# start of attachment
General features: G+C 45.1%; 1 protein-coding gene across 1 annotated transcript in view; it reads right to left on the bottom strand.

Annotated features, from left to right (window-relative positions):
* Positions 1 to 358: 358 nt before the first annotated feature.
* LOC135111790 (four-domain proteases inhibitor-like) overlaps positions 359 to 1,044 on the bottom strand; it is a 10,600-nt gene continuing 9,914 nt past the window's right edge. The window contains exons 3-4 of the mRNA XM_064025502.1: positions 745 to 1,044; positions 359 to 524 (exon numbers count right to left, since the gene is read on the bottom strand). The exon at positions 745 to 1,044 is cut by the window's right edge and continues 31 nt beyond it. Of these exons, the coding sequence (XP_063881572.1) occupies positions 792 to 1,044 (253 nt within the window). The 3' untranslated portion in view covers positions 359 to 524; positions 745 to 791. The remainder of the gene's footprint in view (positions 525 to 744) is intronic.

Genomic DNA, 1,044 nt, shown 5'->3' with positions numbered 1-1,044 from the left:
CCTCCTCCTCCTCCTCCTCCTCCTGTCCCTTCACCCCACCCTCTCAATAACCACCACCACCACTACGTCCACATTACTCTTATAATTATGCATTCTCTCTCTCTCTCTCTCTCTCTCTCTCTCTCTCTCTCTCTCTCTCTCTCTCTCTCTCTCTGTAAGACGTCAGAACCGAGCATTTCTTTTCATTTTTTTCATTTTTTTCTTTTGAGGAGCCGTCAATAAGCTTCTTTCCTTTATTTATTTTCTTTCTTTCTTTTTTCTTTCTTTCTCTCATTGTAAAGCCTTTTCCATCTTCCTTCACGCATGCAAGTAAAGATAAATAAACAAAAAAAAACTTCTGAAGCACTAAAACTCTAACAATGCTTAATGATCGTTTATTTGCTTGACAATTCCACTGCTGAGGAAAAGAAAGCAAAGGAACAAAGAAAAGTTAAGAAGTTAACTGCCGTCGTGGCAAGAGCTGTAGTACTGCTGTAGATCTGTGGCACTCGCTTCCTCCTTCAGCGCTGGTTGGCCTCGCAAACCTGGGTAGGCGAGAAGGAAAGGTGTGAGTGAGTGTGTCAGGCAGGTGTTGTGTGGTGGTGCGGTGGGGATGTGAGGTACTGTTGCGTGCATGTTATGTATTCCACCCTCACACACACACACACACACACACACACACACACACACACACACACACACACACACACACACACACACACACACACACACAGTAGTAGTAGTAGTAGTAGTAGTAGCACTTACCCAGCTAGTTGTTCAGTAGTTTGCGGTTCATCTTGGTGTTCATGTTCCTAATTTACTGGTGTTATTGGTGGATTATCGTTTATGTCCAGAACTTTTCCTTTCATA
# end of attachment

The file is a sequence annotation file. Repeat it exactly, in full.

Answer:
General features: G+C 45.1%; 1 protein-coding gene across 1 annotated transcript in view; it reads right to left on the bottom strand.

Annotated features, from left to right (window-relative positions):
* Positions 1 to 358: 358 nt before the first annotated feature.
* LOC135111790 (four-domain proteases inhibitor-like) overlaps positions 359 to 1,044 on the bottom strand; it is a 10,600-nt gene continuing 9,914 nt past the window's right edge. The window contains exons 3-4 of the mRNA XM_064025502.1: positions 745 to 1,044; positions 359 to 524 (exon numbers count right to left, since the gene is read on the bottom strand). The exon at positions 745 to 1,044 is cut by the window's right edge and continues 31 nt beyond it. Of these exons, the coding sequence (XP_063881572.1) occupies positions 792 to 1,044 (253 nt within the window). The 3' untranslated portion in view covers positions 359 to 524; positions 745 to 791. The remainder of the gene's footprint in view (positions 525 to 744) is intronic.

Genomic DNA, 1,044 nt, shown 5'->3' with positions numbered 1-1,044 from the left:
CCTCCTCCTCCTCCTCCTCCTCCTGTCCCTTCACCCCACCCTCTCAATAACCACCACCACCACTACGTCCACATTACTCTTATAATTATGCATTCTCTCTCTCTCTCTCTCTCTCTCTCTCTCTCTCTCTCTCTCTCTCTCTCTCTCTCTCTCTGTAAGACGTCAGAACCGAGCATTTCTTTTCATTTTTTTCATTTTTTTCTTTTGAGGAGCCGTCAATAAGCTTCTTTCCTTTATTTATTTTCTTTCTTTCTTTTTTCTTTCTTTCTCTCATTGTAAAGCCTTTTCCATCTTCCTTCACGCATGCAAGTAAAGATAAATAAACAAAAAAAAACTTCTGAAGCACTAAAACTCTAACAATGCTTAATGATCGTTTATTTGCTTGACAATTCCACTGCTGAGGAAAAGAAAGCAAAGGAACAAAGAAAAGTTAAGAAGTTAACTGCCGTCGTGGCAAGAGCTGTAGTACTGCTGTAGATCTGTGGCACTCGCTTCCTCCTTCAGCGCTGGTTGGCCTCGCAAACCTGGGTAGGCGAGAAGGAAAGGTGTGAGTGAGTGTGTCAGGCAGGTGTTGTGTGGTGGTGCGGTGGGGATGTGAGGTACTGTTGCGTGCATGTTATGTATTCCACCCTCACACACACACACACACACACACACACACACACACACACACACACACACACACACACACACACACACACACACACACACAGTAGTAGTAGTAGTAGTAGTAGTAGCACTTACCCAGCTAGTTGTTCAGTAGTTTGCGGTTCATCTTGGTGTTCATGTTCCTAATTTACTGGTGTTATTGGTGGATTATCGTTTATGTCCAGAACTTTTCCTTTCATA